08-04-2010, 03:57 PM
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Originally Posted by Byron
I am not a chemist, so this is a very general response. GH is the general hardness which is basically determined by the amount of dissolved calcium and magnesium in the water. At zero you have very soft water with respect to general hardness. KH is the measure of carbonates (Karbon being the German for Carbon, hence the "K") which for our purposes is important for its buffering capacity with respect to pH. The higher the KH, the more buffering which means any attempts to change the pH will be very difficult; your KH is very high so long-term the pH in your aquarium should be quite stable. Fish are not affected by KH. They are very much affected by GH and pH, which is why in our fish profiles the "preferred range" for GH and pH are given for each species.
Usually the GH and KH are close, though not always as you clearly see in your case. For your aquarium purposes, your very soft water means soft acidic water fish will be right at home, though you might want to add some calcareous material to slightly increase the GH. Won't go more into this just now. What is your pH? Obviously that is also important for the fish.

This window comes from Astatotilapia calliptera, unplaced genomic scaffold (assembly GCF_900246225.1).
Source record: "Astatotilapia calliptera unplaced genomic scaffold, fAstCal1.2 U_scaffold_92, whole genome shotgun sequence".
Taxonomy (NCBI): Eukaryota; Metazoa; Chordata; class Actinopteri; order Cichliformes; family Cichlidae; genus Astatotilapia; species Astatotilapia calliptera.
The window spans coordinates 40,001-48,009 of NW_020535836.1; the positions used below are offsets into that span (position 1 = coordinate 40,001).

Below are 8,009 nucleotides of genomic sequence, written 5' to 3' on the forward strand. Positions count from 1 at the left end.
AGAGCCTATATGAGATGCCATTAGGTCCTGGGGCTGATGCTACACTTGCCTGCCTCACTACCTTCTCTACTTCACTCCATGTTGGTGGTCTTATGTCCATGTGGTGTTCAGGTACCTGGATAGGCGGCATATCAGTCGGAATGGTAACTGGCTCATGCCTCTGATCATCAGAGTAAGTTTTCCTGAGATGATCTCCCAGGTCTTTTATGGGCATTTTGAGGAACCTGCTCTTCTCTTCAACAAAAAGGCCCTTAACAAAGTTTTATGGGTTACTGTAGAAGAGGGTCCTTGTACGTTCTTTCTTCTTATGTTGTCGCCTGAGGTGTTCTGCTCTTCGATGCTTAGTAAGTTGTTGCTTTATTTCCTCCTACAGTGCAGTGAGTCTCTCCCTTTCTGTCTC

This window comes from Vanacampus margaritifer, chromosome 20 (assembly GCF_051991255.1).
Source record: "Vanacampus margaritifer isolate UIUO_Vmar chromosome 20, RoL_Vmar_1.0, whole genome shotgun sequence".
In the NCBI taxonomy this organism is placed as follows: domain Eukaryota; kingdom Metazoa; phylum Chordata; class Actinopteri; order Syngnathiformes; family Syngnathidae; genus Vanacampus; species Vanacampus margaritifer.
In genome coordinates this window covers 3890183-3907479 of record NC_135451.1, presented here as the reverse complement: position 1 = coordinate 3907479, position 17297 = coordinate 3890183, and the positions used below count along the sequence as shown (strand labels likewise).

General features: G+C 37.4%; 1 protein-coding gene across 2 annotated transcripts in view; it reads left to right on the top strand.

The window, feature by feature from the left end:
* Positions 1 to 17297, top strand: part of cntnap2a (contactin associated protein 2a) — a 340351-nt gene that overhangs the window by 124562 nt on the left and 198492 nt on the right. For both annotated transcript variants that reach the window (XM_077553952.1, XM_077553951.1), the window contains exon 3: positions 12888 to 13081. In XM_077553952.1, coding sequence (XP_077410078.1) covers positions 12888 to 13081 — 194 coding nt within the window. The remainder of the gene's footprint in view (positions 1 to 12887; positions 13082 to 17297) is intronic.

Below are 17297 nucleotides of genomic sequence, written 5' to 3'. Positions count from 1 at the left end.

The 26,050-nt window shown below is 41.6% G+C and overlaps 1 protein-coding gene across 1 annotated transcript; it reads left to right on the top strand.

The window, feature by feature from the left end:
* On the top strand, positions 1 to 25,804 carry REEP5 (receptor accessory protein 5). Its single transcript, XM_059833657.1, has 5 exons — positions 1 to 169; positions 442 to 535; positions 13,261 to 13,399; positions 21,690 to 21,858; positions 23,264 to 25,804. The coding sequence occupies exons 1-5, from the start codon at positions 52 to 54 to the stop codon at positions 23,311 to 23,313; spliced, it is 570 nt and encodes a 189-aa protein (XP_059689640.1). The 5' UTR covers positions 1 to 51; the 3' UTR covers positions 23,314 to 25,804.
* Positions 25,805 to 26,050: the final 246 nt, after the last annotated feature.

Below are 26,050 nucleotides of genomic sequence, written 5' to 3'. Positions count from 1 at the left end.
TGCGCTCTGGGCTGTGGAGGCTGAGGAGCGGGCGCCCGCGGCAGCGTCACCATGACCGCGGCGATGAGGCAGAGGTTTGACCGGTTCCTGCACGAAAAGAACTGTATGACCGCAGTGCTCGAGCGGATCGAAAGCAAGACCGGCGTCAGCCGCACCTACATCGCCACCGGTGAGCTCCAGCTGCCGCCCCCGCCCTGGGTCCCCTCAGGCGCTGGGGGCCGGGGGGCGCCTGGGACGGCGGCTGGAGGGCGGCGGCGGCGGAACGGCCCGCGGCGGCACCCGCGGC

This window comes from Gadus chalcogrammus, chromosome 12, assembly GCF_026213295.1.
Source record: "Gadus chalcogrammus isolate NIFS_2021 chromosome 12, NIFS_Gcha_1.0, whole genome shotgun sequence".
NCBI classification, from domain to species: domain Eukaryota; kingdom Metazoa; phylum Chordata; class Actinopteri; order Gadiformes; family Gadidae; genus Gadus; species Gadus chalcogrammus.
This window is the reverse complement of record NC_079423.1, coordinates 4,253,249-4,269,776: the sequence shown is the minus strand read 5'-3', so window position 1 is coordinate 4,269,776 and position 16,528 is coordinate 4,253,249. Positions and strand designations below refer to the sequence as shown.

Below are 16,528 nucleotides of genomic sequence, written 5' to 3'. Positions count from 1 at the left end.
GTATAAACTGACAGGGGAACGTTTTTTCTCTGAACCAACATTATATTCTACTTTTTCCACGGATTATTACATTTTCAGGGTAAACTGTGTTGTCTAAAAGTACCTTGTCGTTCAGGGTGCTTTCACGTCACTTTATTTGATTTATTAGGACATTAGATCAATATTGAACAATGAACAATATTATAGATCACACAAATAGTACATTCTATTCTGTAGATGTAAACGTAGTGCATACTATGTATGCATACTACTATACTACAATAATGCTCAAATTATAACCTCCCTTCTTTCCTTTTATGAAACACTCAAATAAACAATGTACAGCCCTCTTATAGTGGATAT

You explained that very well...I somewhat already have an understanding of KH and GH but I could never explain it that well to make sense to anyone.
Comment/Question---Also you stated that GH and PH are really the concerns when having fish but for invertebrates you would want to monitor your KH because they do need the dissolved calcium & Mag for shell health...correct?